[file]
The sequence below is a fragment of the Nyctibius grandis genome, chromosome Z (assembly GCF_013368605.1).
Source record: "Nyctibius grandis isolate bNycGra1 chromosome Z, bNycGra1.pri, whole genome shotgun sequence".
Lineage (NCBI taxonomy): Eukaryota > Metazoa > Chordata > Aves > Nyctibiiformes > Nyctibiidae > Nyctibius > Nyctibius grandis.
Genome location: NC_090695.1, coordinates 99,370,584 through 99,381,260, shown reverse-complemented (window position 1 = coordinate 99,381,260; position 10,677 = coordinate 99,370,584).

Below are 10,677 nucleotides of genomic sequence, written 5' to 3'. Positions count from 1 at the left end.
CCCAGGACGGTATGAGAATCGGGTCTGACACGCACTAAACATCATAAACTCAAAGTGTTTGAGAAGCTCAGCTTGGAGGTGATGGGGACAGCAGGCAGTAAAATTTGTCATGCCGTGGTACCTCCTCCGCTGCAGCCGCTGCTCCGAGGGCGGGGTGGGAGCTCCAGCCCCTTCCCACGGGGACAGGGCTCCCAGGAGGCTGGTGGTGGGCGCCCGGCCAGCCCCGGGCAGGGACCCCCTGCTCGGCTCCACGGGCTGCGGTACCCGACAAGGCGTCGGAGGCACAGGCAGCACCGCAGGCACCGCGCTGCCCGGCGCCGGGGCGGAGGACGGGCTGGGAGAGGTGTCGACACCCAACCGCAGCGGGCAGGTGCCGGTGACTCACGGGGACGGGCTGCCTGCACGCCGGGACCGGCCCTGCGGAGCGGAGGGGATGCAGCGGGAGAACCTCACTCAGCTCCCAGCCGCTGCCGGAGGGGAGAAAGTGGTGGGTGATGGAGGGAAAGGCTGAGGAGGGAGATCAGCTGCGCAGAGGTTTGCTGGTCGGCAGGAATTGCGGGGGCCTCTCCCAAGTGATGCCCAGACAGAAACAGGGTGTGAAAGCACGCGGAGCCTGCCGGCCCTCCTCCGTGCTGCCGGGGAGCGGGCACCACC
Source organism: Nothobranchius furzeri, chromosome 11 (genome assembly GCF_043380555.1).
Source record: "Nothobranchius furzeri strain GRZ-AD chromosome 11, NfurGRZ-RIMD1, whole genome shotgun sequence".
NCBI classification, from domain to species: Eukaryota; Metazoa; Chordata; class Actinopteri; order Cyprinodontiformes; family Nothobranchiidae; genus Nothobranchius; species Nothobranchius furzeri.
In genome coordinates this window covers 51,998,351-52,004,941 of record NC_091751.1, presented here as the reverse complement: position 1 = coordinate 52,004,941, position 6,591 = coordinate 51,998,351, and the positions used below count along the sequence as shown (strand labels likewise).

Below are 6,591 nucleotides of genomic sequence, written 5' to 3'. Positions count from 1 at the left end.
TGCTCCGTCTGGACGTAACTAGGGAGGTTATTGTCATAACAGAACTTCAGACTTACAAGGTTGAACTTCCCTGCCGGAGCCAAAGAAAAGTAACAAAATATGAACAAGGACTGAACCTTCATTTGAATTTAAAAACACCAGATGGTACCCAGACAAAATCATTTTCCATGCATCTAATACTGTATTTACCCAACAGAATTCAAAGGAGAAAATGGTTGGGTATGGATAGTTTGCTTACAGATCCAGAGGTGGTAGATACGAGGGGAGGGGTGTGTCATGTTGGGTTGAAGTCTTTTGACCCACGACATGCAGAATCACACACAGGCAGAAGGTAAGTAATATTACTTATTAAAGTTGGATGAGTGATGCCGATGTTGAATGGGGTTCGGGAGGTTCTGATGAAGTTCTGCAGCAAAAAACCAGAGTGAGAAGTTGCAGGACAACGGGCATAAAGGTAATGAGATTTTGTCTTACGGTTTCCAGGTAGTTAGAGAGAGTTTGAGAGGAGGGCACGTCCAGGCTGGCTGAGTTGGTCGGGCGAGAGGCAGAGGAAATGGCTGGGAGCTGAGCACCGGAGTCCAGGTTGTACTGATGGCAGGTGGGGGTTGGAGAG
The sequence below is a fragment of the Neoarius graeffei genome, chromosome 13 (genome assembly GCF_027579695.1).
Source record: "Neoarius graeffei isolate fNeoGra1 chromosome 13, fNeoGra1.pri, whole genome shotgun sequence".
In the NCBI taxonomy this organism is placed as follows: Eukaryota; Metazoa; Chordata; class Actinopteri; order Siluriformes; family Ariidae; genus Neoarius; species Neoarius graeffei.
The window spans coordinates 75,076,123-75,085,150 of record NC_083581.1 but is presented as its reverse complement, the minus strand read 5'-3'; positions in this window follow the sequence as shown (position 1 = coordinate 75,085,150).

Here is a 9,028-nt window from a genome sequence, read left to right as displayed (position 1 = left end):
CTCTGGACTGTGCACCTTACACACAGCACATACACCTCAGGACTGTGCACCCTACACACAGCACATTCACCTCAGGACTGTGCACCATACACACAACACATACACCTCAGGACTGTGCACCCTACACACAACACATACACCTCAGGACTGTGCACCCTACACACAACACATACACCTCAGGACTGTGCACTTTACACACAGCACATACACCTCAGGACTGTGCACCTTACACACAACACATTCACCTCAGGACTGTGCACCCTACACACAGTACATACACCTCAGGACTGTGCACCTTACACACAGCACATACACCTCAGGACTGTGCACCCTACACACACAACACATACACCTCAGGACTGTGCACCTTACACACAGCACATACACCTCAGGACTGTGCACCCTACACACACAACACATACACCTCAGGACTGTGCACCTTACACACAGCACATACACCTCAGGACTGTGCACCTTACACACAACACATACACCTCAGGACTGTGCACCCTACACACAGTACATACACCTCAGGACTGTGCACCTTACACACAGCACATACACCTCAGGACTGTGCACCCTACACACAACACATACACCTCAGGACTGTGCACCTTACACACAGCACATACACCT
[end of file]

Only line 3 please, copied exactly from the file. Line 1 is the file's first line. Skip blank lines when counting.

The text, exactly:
Lineage (NCBI taxonomy): Eukaryota > Metazoa > Chordata > Aves > Nyctibiiformes > Nyctibiidae > Nyctibius > Nyctibius grandis.